After two and a half hours of practicing hip-pressing and trying to hide the fact that I was tearing up through a video of a woman lowing as a wet, blue, sticky baby head emerged from between her legs, cracking his mother wide open until she wept with joy as the baby was laid on her chest, we were tired. We drove the forty minutes back home and wanted to plunge straight in to bed. And yet we worried about the chickens. Something might come exploring in the night, a mouthy rat or greedy raccoon, eager and opportunistic to chew on one or more of our babies.
We ended up grumpy with each other, each not wanting to erect the fence but also not wanting to be the one to direct us to bed without trying. We lugged the heavy fence under the moonlight out to the pasture where the birds were quietly nestled into a mass on the ground. They have a roost bar but seem so far to prefer a large puddle of cozy warm feathers.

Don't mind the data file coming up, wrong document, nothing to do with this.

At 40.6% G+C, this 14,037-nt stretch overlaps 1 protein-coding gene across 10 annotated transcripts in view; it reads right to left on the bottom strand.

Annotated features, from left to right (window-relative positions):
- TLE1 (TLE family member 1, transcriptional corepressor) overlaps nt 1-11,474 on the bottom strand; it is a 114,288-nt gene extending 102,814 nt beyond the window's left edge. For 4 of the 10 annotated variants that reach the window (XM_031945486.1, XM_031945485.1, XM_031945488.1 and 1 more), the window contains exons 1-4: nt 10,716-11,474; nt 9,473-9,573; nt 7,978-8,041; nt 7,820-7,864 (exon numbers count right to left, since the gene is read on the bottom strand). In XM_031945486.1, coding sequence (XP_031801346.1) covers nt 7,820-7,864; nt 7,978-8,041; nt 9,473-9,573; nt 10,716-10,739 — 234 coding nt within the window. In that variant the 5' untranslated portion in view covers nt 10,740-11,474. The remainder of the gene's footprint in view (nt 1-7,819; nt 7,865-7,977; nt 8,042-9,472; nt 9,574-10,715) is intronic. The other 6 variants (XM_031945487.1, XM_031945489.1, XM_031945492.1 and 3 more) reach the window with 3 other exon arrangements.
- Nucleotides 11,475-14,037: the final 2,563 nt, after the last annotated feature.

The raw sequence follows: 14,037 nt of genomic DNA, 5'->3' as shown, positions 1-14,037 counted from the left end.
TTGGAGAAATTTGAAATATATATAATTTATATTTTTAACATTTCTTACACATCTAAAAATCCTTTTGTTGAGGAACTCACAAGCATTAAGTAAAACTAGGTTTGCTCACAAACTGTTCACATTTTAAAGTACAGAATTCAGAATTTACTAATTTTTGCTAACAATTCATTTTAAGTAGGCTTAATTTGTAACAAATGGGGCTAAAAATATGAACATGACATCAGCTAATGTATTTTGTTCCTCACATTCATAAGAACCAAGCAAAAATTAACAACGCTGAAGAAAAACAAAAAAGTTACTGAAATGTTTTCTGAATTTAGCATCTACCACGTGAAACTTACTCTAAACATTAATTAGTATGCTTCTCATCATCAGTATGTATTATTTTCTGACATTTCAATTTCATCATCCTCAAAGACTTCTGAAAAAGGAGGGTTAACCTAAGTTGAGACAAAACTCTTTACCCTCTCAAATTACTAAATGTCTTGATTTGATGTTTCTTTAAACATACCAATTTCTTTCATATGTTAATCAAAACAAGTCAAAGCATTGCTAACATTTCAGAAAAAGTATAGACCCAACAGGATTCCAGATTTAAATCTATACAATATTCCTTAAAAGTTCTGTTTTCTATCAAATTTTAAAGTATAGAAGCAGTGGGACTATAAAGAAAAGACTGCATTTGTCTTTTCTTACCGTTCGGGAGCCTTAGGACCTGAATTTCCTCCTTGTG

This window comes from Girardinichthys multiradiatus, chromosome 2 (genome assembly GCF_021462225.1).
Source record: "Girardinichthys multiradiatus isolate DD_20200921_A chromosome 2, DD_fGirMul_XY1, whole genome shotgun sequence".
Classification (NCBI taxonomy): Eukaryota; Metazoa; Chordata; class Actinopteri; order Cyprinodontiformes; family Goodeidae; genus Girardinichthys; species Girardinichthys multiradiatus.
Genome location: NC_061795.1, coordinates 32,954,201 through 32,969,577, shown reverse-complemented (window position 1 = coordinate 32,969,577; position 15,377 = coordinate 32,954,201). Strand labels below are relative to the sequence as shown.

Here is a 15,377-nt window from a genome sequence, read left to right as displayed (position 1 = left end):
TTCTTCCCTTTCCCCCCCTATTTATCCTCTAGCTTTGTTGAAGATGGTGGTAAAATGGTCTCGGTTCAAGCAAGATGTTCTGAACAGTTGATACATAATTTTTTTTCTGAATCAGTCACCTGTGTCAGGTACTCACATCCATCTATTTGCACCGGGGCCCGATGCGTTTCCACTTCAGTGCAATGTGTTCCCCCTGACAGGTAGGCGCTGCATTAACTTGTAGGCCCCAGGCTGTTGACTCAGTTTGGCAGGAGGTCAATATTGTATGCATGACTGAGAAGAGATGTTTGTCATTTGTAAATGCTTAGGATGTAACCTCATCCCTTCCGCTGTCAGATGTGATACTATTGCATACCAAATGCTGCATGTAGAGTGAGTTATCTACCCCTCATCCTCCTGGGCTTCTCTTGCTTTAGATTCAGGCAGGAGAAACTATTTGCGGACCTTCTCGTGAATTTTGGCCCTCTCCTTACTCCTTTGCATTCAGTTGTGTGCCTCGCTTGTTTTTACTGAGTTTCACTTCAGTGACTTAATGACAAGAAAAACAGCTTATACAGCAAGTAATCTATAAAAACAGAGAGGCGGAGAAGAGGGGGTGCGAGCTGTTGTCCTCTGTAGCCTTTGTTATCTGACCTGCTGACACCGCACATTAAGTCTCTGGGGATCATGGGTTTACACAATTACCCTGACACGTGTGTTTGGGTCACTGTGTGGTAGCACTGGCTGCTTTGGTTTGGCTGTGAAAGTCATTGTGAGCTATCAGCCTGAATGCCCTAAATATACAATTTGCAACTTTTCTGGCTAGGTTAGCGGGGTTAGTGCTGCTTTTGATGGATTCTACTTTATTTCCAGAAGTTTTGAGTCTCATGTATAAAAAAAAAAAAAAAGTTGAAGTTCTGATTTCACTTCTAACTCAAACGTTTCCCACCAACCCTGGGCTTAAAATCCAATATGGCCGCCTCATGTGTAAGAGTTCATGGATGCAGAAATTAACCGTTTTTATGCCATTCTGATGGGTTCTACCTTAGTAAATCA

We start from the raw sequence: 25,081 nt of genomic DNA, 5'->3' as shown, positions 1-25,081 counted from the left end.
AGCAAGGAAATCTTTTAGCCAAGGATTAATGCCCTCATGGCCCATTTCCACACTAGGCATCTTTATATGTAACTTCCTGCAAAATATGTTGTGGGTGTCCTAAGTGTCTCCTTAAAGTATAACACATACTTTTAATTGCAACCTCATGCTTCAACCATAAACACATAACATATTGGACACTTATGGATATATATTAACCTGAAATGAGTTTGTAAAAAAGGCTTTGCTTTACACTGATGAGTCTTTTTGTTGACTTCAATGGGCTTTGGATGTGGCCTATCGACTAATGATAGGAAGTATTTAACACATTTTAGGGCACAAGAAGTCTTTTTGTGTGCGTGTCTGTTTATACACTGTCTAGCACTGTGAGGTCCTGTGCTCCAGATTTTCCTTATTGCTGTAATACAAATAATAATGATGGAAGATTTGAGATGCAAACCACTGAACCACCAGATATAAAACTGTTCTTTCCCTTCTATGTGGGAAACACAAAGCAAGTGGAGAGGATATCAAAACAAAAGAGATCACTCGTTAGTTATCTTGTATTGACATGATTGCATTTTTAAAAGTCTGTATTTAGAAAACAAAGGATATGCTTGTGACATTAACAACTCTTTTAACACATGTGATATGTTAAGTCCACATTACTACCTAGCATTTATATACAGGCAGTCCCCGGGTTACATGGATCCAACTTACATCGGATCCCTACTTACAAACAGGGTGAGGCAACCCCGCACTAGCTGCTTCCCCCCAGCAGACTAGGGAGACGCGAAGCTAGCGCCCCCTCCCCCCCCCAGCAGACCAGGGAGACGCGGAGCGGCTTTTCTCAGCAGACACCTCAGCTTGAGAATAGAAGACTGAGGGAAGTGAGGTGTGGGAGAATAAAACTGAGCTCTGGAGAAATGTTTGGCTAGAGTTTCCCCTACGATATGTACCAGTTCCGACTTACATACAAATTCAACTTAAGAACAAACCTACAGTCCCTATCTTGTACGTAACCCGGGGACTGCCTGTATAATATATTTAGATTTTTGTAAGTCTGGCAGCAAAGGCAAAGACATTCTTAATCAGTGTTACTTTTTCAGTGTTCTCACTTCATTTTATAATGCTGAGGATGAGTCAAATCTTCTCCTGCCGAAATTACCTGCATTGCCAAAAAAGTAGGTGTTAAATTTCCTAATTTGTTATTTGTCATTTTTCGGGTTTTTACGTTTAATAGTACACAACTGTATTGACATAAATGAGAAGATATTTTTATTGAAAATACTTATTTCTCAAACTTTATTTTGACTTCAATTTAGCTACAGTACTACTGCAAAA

We unrolled the fencing, using headlamps to read the directions off of the charger: ‘Dig grounding rods six feet into ground. DANGER OF ELECTROCUTION if rods not properly grounded.’ We forged ahead, spreading the wire netting out in front of us, strategizing about using rebar or random wires to send the charge through. Slowly we came to the decision that trying to electrify wiring on a damp night in the dark, exhausted, was not safe. Dying via electric shock in the dark was simply not worth the risk of a predator ambling by.
We went to bed. We fell asleep in that strange, full-moon sleep when it’s still bright outside and feels like almost-morning in the dead of night. Suddenly electrified, I sat bolt upright as I heard a terrible, high-pitched screaming ringing out from behind the house where the chicken coop sat. I yelled out, “THE CHICKENS!” and Jacob and I leapt out of bed simultaneously. He ran to the back of the house and flung open a window, shouting NO! at the top of his lungs, while I took the stairs two and three at a time, flinging open the back door and running into the field, illuminated by the foggy moonlight. I saw nothing. No activity, no commotion.